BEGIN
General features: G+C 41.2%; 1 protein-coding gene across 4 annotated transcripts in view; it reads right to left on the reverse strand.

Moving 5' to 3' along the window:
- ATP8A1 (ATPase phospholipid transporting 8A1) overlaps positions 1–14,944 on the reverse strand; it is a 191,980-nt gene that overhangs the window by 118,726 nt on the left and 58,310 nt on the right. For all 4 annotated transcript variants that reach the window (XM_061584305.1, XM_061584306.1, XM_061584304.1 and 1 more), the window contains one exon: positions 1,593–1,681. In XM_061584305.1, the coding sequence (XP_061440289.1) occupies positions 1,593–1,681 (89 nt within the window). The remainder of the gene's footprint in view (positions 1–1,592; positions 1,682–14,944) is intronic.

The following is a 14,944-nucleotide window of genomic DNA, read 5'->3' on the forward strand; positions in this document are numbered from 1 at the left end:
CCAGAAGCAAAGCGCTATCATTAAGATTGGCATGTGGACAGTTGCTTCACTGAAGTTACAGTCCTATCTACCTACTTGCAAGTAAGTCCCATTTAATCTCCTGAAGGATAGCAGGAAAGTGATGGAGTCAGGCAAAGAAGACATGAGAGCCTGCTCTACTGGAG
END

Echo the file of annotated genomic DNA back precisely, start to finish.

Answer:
General features: G+C 41.2%; 1 protein-coding gene across 4 annotated transcripts in view; it reads right to left on the reverse strand.

Moving 5' to 3' along the window:
- ATP8A1 (ATPase phospholipid transporting 8A1) overlaps positions 1–14,944 on the reverse strand; it is a 191,980-nt gene that overhangs the window by 118,726 nt on the left and 58,310 nt on the right. For all 4 annotated transcript variants that reach the window (XM_061584305.1, XM_061584306.1, XM_061584304.1 and 1 more), the window contains one exon: positions 1,593–1,681. In XM_061584305.1, the coding sequence (XP_061440289.1) occupies positions 1,593–1,681 (89 nt within the window). The remainder of the gene's footprint in view (positions 1–1,592; positions 1,682–14,944) is intronic.

The following is a 14,944-nucleotide window of genomic DNA, read 5'->3' on the forward strand; positions in this document are numbered from 1 at the left end:
CCAGAAGCAAAGCGCTATCATTAAGATTGGCATGTGGACAGTTGCTTCACTGAAGTTACAGTCCTATCTACCTACTTGCAAGTAAGTCCCATTTAATCTCCTGAAGGATAGCAGGAAAGTGATGGAGTCAGGCAAAGAAGACATGAGAGCCTGCTCTACTGGAG